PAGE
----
It’s been a while since the last time I jotted down my thoughts in advance of an FTC workshop, but here I am again tapping away at the keyboard on my laptop on my way to Washington D.C. I’m doing last minute preparation for being on a panel tomorrow at FTC’s mobile marketplace workshop with another security professional from US CERT and an academic/engineer. While I’m normally guided by a slide deck, slides are verboeten on panels like this and the most important thing to be armed with is well-formed thoughts. So in the spirit of cementing the thoughts in my head after doing a few days of research and mulling things over, here’s my notes on the questions I’m expecting tomorrow.fair warning: this ended up pretty techie...
Who are the stakeholders in the mobile security market?
The carriers – it’s their job to keep the networks clean and running smoothly. Since they often get paid by how much services you use, they have a high level of incentive to make sure everything runs as smoothly as possible.
The handset manufacturers – they are responsible for making sure the hardware is designed with at least basic defenses in mind. For example, it would be great if they had onboard encryption, but they should at least make sure that the combination of the OS & hardware provide sufficient support for security related aspects of protocols such as GSM and UTMS.
The OS vendor – they have the same responsibility as the handset manufacturers to make sure all the basics are covered, but since they are also application providers (and service providers to phone applications) they have all the normal software security concerns (buffer overflows, dos conditions, etc.). Code re-use for windows exemplifies this, as the old IGMP DoS flaw was a direct carry over to Windows Mobile 5. Mobile OS have many years of security expertise to draw on from the PC space—in some areas the lessons seem to have been learned (code signing is standard), in other areas, they have not. There are also new issues here related to privacy & mobility, such as location tracking, which really are a bit different than the PC space (which assumes your device is not terribly mobile, probably not true anymore with laptop sales outpacing desktop sales, but I still carry my phone more places than my little thinkpad x60.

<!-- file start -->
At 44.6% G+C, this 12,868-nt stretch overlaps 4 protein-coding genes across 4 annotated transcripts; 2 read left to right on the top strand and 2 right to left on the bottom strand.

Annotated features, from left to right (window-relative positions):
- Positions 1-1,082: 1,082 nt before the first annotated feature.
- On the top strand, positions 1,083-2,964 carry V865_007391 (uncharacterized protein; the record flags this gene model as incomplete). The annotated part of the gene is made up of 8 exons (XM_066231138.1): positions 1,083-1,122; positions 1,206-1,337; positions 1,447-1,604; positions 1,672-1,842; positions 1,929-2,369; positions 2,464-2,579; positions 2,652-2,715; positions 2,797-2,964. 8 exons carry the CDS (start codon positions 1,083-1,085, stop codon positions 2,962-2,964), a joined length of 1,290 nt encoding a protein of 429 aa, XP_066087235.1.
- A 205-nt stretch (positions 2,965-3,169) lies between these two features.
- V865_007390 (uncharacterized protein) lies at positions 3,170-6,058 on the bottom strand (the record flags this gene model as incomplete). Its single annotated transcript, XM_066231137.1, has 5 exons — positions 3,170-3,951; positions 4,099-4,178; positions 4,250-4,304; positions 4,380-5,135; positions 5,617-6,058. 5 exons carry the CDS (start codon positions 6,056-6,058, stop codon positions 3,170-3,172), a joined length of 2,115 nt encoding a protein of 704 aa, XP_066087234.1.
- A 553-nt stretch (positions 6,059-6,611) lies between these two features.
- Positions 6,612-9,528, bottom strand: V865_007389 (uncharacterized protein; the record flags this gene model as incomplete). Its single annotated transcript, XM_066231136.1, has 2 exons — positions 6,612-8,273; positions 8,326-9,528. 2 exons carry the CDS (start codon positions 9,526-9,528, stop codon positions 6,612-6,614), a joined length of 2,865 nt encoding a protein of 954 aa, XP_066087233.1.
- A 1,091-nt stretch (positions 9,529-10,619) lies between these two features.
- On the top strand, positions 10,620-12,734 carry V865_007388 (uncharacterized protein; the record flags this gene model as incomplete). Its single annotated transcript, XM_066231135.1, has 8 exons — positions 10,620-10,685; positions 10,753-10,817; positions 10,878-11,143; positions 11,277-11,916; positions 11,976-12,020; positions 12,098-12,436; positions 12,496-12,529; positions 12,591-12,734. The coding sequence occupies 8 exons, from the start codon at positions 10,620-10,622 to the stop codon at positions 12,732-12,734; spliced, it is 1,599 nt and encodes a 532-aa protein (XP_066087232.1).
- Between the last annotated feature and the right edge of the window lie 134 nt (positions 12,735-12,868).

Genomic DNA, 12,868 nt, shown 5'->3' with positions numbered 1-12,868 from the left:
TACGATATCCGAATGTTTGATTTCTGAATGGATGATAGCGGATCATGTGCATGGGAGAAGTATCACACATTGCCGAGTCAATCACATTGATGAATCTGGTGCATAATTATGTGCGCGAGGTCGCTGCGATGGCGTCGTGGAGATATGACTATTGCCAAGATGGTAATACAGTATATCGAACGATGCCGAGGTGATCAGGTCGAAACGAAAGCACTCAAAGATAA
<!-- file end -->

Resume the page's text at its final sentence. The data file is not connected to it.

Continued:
The user – given the movement of attacks to exploiting people, no matter how good a job the above players do, the user has to make the right decisions about what data to store on their phone (how sensitive?), how to protect it (use a password?), what to install on it (can I trust this file claiming to be a background or ringtone?), and what to connect it to (hotspot, Bluetooth device, etc.). The biggest risk here is loss or theft, phones are lost at 15 times the rate of a PC! Hence, the most important thing you can do is carefully consider how much sensitive data you store on your phone, password protect your phone, and use encryption when it is available. I use a password on my phone and store most of my sensitive data in other places, like on my lappie or in a file in gmail (not the best, but better than in a flat file in my phone).